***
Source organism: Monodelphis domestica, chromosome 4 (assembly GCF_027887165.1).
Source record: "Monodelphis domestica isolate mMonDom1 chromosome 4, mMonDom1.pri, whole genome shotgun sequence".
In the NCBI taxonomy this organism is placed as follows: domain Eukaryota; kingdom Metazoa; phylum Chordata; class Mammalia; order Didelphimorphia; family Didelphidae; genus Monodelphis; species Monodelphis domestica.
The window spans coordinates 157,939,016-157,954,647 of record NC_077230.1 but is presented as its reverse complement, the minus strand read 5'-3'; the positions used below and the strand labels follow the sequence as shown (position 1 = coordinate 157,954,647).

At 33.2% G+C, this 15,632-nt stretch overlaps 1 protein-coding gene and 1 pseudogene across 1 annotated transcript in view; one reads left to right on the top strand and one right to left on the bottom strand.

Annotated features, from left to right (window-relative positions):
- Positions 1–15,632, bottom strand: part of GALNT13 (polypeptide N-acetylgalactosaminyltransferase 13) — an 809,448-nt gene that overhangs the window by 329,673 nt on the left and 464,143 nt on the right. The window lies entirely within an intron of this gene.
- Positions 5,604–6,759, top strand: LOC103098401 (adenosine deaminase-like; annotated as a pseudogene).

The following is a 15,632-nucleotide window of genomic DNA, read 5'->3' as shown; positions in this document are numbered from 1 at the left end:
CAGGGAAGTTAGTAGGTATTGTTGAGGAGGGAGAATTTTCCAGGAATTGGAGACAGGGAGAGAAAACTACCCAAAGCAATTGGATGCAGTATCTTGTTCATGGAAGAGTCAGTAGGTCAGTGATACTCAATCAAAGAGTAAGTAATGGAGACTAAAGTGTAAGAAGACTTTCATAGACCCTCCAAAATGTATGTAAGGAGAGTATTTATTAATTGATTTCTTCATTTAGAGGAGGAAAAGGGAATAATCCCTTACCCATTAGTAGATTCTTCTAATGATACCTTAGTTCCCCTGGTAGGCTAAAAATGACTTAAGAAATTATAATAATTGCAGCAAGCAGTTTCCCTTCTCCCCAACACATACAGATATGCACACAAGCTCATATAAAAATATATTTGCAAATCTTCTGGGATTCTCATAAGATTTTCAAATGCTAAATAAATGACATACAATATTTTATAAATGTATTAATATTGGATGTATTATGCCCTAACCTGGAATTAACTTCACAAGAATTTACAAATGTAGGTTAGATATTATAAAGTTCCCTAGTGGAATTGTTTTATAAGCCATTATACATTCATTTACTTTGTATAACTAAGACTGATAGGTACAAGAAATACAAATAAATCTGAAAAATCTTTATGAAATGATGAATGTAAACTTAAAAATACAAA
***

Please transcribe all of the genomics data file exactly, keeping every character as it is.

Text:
Source organism: Monodelphis domestica, chromosome 4 (assembly GCF_027887165.1).
Source record: "Monodelphis domestica isolate mMonDom1 chromosome 4, mMonDom1.pri, whole genome shotgun sequence".
In the NCBI taxonomy this organism is placed as follows: domain Eukaryota; kingdom Metazoa; phylum Chordata; class Mammalia; order Didelphimorphia; family Didelphidae; genus Monodelphis; species Monodelphis domestica.
The window spans coordinates 157,939,016-157,954,647 of record NC_077230.1 but is presented as its reverse complement, the minus strand read 5'-3'; the positions used below and the strand labels follow the sequence as shown (position 1 = coordinate 157,954,647).

At 33.2% G+C, this 15,632-nt stretch overlaps 1 protein-coding gene and 1 pseudogene across 1 annotated transcript in view; one reads left to right on the top strand and one right to left on the bottom strand.

Annotated features, from left to right (window-relative positions):
- Positions 1–15,632, bottom strand: part of GALNT13 (polypeptide N-acetylgalactosaminyltransferase 13) — an 809,448-nt gene that overhangs the window by 329,673 nt on the left and 464,143 nt on the right. The window lies entirely within an intron of this gene.
- Positions 5,604–6,759, top strand: LOC103098401 (adenosine deaminase-like; annotated as a pseudogene).

The following is a 15,632-nucleotide window of genomic DNA, read 5'->3' as shown; positions in this document are numbered from 1 at the left end:
CAGGGAAGTTAGTAGGTATTGTTGAGGAGGGAGAATTTTCCAGGAATTGGAGACAGGGAGAGAAAACTACCCAAAGCAATTGGATGCAGTATCTTGTTCATGGAAGAGTCAGTAGGTCAGTGATACTCAATCAAAGAGTAAGTAATGGAGACTAAAGTGTAAGAAGACTTTCATAGACCCTCCAAAATGTATGTAAGGAGAGTATTTATTAATTGATTTCTTCATTTAGAGGAGGAAAAGGGAATAATCCCTTACCCATTAGTAGATTCTTCTAATGATACCTTAGTTCCCCTGGTAGGCTAAAAATGACTTAAGAAATTATAATAATTGCAGCAAGCAGTTTCCCTTCTCCCCAACACATACAGATATGCACACAAGCTCATATAAAAATATATTTGCAAATCTTCTGGGATTCTCATAAGATTTTCAAATGCTAAATAAATGACATACAATATTTTATAAATGTATTAATATTGGATGTATTATGCCCTAACCTGGAATTAACTTCACAAGAATTTACAAATGTAGGTTAGATATTATAAAGTTCCCTAGTGGAATTGTTTTATAAGCCATTATACATTCATTTACTTTGTATAACTAAGACTGATAGGTACAAGAAATACAAATAAATCTGAAAAATCTTTATGAAATGATGAATGTAAACTTAAAAATACAAA